You may come with me, friend, he seems to be saying, but I can’t promise you a particular destination. I can’t promise you even a place to lay your head. We don’t know if this person came along the road with Jesus. But the disciples, and others, followed him, trusting that somehow it would all make sense, someday. 

Though I may wonder, I still will follow;

Though I may wonder, I still will follow;

Though I may wonder, I still will follow;

No turning back, no turning back.

No turning back—but where were they going? It’s the same question the Israelites asked when Moses and Aaron led them to the edge of the Red Sea. What kind of crazy people had they decided to follow? Were they being led from slavery directly to death?

To another he said, "Follow me." But he said, "Lord, first let me go and bury my father." But Jesus said to him, "Let the dead bury their own dead; but as for you, go and proclaim the kingdom of God." (Luke 9:59-60, NRSV)

Here Jesus invites a man to follow, but the man pleads family responsibilities. It’s not clear if the man’s father is even dead. He’s making a statement about family responsibility, and when people try to claim that Jesus promoted family values, a passage like this is a good reminder that he did not. When the man spoke of the expectations of his religion and culture that he would not leave a parent unsupported, Jesus said one of the least pleasant things he ever said to anyone: "Let the dead bury the dead. The old rules don’t matter. There is a new law of love, and that’s the one my followers will be proclaiming."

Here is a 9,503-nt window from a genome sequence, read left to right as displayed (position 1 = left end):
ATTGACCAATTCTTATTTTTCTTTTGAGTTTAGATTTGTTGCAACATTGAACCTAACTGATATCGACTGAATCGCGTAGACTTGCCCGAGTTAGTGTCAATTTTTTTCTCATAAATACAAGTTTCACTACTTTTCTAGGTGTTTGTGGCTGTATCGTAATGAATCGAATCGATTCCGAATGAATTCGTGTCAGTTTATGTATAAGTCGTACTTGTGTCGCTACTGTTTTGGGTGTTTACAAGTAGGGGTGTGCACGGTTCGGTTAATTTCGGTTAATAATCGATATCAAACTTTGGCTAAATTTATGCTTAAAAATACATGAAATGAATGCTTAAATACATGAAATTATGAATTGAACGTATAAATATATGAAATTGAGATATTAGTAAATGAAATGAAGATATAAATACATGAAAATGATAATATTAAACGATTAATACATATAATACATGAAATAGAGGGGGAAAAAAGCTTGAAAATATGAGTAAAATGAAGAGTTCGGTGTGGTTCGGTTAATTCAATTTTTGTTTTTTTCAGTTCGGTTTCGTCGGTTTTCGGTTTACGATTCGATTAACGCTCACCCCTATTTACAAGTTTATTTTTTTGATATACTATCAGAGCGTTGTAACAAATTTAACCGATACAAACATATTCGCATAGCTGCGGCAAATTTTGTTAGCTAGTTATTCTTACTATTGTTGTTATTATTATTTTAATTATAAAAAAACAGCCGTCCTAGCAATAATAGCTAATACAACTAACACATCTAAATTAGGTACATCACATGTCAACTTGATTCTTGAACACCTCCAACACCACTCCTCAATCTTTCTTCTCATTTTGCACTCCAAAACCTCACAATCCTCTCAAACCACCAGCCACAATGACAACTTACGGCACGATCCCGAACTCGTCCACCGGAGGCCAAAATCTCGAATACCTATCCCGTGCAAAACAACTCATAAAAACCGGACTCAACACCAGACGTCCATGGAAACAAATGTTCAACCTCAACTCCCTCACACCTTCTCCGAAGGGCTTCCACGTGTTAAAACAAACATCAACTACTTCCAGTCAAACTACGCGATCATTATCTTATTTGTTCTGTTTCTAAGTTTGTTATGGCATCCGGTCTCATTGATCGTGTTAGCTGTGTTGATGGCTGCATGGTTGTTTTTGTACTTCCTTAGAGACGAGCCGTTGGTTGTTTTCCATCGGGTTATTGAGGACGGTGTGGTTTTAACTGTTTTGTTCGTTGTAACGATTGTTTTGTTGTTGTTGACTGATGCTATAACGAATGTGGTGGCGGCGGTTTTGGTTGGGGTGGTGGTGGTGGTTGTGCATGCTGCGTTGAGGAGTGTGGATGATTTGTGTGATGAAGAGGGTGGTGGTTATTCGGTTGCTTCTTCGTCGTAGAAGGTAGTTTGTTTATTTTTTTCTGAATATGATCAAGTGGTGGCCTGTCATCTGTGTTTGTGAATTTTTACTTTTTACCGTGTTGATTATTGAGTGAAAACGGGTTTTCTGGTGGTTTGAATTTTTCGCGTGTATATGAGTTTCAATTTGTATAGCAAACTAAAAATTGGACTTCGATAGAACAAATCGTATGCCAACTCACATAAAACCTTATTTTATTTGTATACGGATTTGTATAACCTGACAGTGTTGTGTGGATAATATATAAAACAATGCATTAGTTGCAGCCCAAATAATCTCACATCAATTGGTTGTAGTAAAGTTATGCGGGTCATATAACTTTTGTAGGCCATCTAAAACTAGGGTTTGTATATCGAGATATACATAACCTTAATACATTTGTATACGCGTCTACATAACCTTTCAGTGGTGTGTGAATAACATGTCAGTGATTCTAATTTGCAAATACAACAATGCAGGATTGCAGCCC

The world behind me, the cross before me;

The world behind me, the cross before me;

The world behind me, the cross before me;

No turning back, no turning back.

The cross is definitely before them, with its shame and its pain and its dislocation. And just in case we didn’t get the message, Luke gives us one more example:

Another said, "I will follow you, Lord; but let me first say farewell to those at my home." Jesus said to him, "No one who puts a hand to the plow and looks back is fit for the kingdom of God." (Luke 9:61-62, NRSV)

If you haven’t walked behind a plow, and believe me, I haven’t, you might not understand the reference. Plowing a straight furrow depended on keeping your eyes in front of you. A farmer’s work depended on not turning back. 

Oh, Jesus. That’s a hard teaching. Isn’t it?

Though none go with me, still I will follow;

Though none go with me, still I will follow;

Though none go with me, still I will follow;

No turning back, no turning back.

I’ve been out of seminary for eight years now, and for those eight years I’ve managed to find work near enough to the home familiar to my children that I didn’t have to upset the family by pursuing ministry.  For the past three-and-a-half years I’ve served in interim positions, striving to help congregations resist the urge to turn back and lose their direction, encouraging them to keep a firm hand on the plow with the next pastor who will come to serve them.